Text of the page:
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30th Anniversary of Chilkat Bald Eagle Preserve — a wake-up call

Wildlife News 

I would be pleased to help with any redirection of attention to bring greater protection to the Chilkat River’s diminishing salmon runs.  Without strong healthy fish runs the forests, the oceans, our eagles, bears and wolves simply cannot survive. 

A point of conflicting interest arises.  Alaskans and others keep perpetrating the old truth and now myth about the Chilkat being the largest gathering of eagles in the world.  That was 30 years ago.  With the steady decline of salmon spawning success along the Chilkat and many of the other Alaskan and northern British Columbia rivers during the intervening years, the northern eagles have had to change their wintering patterns.  During the last few years, when the southeastern Alaskan fish runs have been way down in numbers, the largest bald eagle wintering grounds have steadily and dramatically shifted south from the high point being the shores of the Chilkat to now the highest concentrations being annually along the Chehalis Flats entering the Harrison River (Harrison Mills) and adjacent rivers just a few miles east of Vancouver, BC.

In the fall of 2010 my December count of eagles along about 1.5 miles of the Harrison River was 7363 eagles individually counted — with many dips in the river and the backside of trees probably housing another 2500 to 3000 eagles.  This not only makes this by far the largest gathering of bald eagles in the world but perhaps the largest gathering of any raptor in such a confined area.  The 2011 winter count was just over 5000 eagles.  The adjacent rivers running into the Fraser system and the lower Fraser Valley suburban farmland have also witnessed huge increases of eagles.  In both the 2010 and 2011 seasons it was reported by most fisheries monitoring groups that the chum salmon runs of SE Alaska and the length of the BC coast were down 50 to 80 percent — simply leaving few fish in the northern rivers for the wintering eagles.  The eagles moved south early and in bigger numbers to find food in our more temperate ice-free rivers.  The southern rivers also still contained some moderately good fish spawning levels that also spawn later in the fall.

The purpose of this note is to try and break the complacency – the perpetration of the Chilkat myth. The old truism that the Chilkat housed the largest concentration of wintering eagles has not been true for some years.  We all keep re-stating this myth and I now think this is contributing to the complacency in our conservation efforts.  If we keep saying our Chilkat system is doing better than it really is, then quite possibly we are preventing the full attention being brought to bear on resolving the river’s plight.  Twenty years ago even the Squamish River systems at Brackendale just north of Vancouver had annual eagle counts higher than the Chilkat and that system like so many has suffered catastrophic ecological poisoning in recent years with decimation of both salmon and eagle populations.  In more recent years we have been undertaking annual counts along the Harrison River system, including the Chehalis Flats, and here we have recently found sections of the river with huge spawning and eagle concentrations.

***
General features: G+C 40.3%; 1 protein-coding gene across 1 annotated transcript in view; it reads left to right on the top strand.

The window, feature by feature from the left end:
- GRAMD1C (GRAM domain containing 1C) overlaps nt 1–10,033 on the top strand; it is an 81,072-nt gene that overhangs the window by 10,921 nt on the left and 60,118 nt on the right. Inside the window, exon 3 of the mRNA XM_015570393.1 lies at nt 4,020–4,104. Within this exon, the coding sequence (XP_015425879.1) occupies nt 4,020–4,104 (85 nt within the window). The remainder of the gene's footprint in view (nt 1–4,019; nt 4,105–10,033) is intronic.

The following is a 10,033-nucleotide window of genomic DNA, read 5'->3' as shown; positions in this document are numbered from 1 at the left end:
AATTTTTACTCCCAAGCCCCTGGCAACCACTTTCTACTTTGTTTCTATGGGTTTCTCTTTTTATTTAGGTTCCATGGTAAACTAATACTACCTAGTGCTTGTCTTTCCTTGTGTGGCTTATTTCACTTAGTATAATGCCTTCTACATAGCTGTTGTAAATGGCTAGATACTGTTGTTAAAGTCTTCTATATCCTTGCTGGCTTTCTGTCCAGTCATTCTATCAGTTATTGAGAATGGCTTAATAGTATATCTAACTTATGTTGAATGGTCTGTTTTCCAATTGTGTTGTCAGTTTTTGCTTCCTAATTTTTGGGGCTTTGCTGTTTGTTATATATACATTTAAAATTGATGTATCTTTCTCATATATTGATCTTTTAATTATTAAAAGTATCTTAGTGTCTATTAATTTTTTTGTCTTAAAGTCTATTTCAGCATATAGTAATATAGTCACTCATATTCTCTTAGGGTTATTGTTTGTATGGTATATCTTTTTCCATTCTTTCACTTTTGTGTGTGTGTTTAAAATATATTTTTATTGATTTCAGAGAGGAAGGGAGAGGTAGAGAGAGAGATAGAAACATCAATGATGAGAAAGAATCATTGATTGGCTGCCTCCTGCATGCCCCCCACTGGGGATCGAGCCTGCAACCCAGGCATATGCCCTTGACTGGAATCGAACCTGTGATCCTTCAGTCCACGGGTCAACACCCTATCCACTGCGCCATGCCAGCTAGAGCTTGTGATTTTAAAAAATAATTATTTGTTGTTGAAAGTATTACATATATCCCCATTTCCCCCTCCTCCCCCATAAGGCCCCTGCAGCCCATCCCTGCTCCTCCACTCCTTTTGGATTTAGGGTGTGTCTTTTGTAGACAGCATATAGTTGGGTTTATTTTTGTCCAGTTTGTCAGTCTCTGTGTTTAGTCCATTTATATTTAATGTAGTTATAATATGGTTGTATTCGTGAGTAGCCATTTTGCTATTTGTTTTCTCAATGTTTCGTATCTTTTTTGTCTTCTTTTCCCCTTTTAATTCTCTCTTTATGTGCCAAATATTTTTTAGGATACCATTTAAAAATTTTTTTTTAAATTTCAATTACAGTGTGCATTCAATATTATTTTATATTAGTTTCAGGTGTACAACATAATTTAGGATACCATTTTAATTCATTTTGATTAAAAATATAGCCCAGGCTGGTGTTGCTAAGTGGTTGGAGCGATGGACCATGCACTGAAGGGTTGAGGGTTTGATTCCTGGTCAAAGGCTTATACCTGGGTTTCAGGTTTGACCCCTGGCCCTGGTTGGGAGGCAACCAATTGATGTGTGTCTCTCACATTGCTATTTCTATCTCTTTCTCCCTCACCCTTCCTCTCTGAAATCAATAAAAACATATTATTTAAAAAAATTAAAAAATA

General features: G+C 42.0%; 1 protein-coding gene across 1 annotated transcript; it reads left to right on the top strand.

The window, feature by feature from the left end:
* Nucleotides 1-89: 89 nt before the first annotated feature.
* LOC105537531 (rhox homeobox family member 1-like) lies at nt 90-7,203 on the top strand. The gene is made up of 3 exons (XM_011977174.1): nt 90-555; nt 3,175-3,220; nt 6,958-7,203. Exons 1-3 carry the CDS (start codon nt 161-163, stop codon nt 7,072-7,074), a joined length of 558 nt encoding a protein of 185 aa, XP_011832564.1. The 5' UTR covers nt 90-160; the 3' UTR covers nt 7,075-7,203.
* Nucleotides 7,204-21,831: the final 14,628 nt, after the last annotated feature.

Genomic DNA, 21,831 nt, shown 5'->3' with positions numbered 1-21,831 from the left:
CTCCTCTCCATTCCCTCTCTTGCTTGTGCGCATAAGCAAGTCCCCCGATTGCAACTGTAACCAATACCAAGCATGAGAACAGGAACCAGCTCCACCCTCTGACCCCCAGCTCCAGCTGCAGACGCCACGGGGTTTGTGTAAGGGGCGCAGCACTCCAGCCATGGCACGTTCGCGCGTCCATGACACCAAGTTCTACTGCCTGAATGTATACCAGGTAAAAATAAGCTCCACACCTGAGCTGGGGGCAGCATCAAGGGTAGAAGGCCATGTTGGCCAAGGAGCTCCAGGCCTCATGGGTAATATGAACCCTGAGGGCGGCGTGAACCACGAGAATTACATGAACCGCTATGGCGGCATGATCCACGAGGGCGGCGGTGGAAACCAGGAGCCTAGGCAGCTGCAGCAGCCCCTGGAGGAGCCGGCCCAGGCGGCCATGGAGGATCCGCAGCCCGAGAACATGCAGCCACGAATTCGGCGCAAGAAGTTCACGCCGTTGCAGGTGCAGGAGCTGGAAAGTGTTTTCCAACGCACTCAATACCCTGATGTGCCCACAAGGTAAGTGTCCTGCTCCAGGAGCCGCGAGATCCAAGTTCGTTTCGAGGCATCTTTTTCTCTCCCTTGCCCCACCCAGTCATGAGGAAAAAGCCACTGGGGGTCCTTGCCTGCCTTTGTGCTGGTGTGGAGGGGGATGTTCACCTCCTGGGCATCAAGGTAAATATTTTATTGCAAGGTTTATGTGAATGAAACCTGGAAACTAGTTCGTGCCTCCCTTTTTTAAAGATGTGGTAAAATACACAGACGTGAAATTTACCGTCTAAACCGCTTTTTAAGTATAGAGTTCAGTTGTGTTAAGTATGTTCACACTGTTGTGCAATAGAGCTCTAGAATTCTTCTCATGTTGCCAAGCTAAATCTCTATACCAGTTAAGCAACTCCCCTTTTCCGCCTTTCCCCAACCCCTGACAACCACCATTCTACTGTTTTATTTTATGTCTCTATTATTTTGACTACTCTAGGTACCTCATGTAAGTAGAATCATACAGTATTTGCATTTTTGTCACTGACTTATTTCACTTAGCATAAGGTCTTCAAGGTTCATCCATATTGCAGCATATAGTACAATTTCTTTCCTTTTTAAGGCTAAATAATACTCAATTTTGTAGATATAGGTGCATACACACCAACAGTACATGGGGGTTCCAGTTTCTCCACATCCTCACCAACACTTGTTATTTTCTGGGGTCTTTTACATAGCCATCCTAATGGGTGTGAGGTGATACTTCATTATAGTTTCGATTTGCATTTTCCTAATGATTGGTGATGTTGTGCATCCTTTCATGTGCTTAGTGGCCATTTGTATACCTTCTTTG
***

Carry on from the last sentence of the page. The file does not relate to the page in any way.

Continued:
So we who love the Chilkat and its incredible ecosystem need a reality check — our Chilkat River is in trouble and we need to quit saying it is the most productive when it is suffering severe declines in salmon, oolichan and eagles. Perpetuating the myth to protect our tourism is counterproductive.  We quickly need to evaluate the impact on our river from upstream mining, tourism, roads and native and sports fisheries along with what is happening offshore to water quality and fishing harvests where the salmon develop.  Our Chilkat needs a reality check, not continue to hide behind an old myth.

As a Trustee of the American Bald Eagle Foundation in Haines, AK watching the steady decline of the Chilkat’s salmon reproductive capacity is very discouraging.  Whether the blame for the declining salmon runs is the result of oceanic or riverine causes, or most likely collectively both, we face the urgent need to quickly assess and provide action on how to return the Chilkat to its old glory.

The fact that as a Trustee of the ABEF I can no longer say we have the largest concentration of wintering bald eagles in North America along the Chilkat is disconcerting.  We need to immediately address the issues within our Chilkat Bald Eagle Preserve to build back the ecology of this important River to return the salmon and eagles to former numbers.  The actions needed, like all ecologically rooted problems, will take effort along many fronts.

The American Bald Eagle Foundation is presently seeking funding for more ecological studies to support this incredible river system.

I am pleased to do what I can to assist this effort.


David Hancock, ecologist & eagle biologist.

Trustee:  American Bald Eagle Foundation:

Director:  Fraser Valley Bald Eagle Festival:

Director:  Hancock Wildlife Foundation:

Also see:   Rivers Without Borders: